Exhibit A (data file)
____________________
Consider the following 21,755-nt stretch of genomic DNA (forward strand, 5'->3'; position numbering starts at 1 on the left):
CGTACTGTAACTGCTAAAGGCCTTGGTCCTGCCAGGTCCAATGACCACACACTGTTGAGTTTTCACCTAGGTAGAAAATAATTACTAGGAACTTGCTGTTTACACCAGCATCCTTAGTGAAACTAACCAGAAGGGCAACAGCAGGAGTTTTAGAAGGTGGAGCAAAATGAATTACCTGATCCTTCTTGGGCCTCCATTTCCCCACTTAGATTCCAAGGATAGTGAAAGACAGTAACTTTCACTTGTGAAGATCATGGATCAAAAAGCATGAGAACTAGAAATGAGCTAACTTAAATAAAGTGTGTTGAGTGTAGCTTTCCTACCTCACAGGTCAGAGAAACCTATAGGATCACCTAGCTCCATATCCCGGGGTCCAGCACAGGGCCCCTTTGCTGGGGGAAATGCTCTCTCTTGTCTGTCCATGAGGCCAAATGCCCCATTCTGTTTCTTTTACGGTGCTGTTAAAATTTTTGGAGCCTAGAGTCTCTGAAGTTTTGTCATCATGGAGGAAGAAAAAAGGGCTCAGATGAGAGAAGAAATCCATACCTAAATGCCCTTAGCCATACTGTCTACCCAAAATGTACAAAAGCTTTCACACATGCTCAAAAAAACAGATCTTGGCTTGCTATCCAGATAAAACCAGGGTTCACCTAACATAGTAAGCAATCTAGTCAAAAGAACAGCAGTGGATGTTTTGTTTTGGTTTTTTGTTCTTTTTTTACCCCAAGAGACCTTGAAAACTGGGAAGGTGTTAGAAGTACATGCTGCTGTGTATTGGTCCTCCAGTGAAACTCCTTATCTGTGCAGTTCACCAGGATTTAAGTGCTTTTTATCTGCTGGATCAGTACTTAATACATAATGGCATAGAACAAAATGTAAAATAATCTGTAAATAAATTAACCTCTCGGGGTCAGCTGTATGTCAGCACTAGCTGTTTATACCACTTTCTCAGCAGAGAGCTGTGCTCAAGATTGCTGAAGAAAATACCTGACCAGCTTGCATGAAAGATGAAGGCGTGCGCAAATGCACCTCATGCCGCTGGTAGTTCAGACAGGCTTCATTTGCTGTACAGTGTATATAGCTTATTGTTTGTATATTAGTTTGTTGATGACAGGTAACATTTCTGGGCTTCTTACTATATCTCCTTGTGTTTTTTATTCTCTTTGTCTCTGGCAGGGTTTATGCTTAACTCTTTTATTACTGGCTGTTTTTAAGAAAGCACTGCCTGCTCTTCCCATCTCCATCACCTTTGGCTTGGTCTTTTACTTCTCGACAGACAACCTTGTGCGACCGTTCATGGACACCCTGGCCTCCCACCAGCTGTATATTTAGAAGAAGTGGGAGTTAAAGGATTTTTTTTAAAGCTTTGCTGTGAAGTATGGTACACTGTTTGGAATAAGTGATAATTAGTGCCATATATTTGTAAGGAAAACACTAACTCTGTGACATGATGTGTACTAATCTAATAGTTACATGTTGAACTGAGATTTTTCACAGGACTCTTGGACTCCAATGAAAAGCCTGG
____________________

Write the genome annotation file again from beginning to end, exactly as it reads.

Consider the following 21,755-nt stretch of genomic DNA (forward strand, 5'->3'; position numbering starts at 1 on the left):
CGTACTGTAACTGCTAAAGGCCTTGGTCCTGCCAGGTCCAATGACCACACACTGTTGAGTTTTCACCTAGGTAGAAAATAATTACTAGGAACTTGCTGTTTACACCAGCATCCTTAGTGAAACTAACCAGAAGGGCAACAGCAGGAGTTTTAGAAGGTGGAGCAAAATGAATTACCTGATCCTTCTTGGGCCTCCATTTCCCCACTTAGATTCCAAGGATAGTGAAAGACAGTAACTTTCACTTGTGAAGATCATGGATCAAAAAGCATGAGAACTAGAAATGAGCTAACTTAAATAAAGTGTGTTGAGTGTAGCTTTCCTACCTCACAGGTCAGAGAAACCTATAGGATCACCTAGCTCCATATCCCGGGGTCCAGCACAGGGCCCCTTTGCTGGGGGAAATGCTCTCTCTTGTCTGTCCATGAGGCCAAATGCCCCATTCTGTTTCTTTTACGGTGCTGTTAAAATTTTTGGAGCCTAGAGTCTCTGAAGTTTTGTCATCATGGAGGAAGAAAAAAGGGCTCAGATGAGAGAAGAAATCCATACCTAAATGCCCTTAGCCATACTGTCTACCCAAAATGTACAAAAGCTTTCACACATGCTCAAAAAAACAGATCTTGGCTTGCTATCCAGATAAAACCAGGGTTCACCTAACATAGTAAGCAATCTAGTCAAAAGAACAGCAGTGGATGTTTTGTTTTGGTTTTTTGTTCTTTTTTTACCCCAAGAGACCTTGAAAACTGGGAAGGTGTTAGAAGTACATGCTGCTGTGTATTGGTCCTCCAGTGAAACTCCTTATCTGTGCAGTTCACCAGGATTTAAGTGCTTTTTATCTGCTGGATCAGTACTTAATACATAATGGCATAGAACAAAATGTAAAATAATCTGTAAATAAATTAACCTCTCGGGGTCAGCTGTATGTCAGCACTAGCTGTTTATACCACTTTCTCAGCAGAGAGCTGTGCTCAAGATTGCTGAAGAAAATACCTGACCAGCTTGCATGAAAGATGAAGGCGTGCGCAAATGCACCTCATGCCGCTGGTAGTTCAGACAGGCTTCATTTGCTGTACAGTGTATATAGCTTATTGTTTGTATATTAGTTTGTTGATGACAGGTAACATTTCTGGGCTTCTTACTATATCTCCTTGTGTTTTTTATTCTCTTTGTCTCTGGCAGGGTTTATGCTTAACTCTTTTATTACTGGCTGTTTTTAAGAAAGCACTGCCTGCTCTTCCCATCTCCATCACCTTTGGCTTGGTCTTTTACTTCTCGACAGACAACCTTGTGCGACCGTTCATGGACACCCTGGCCTCCCACCAGCTGTATATTTAGAAGAAGTGGGAGTTAAAGGATTTTTTTTAAAGCTTTGCTGTGAAGTATGGTACACTGTTTGGAATAAGTGATAATTAGTGCCATATATTTGTAAGGAAAACACTAACTCTGTGACATGATGTGTACTAATCTAATAGTTACATGTTGAACTGAGATTTTTCACAGGACTCTTGGACTCCAATGAAAAGCCTGG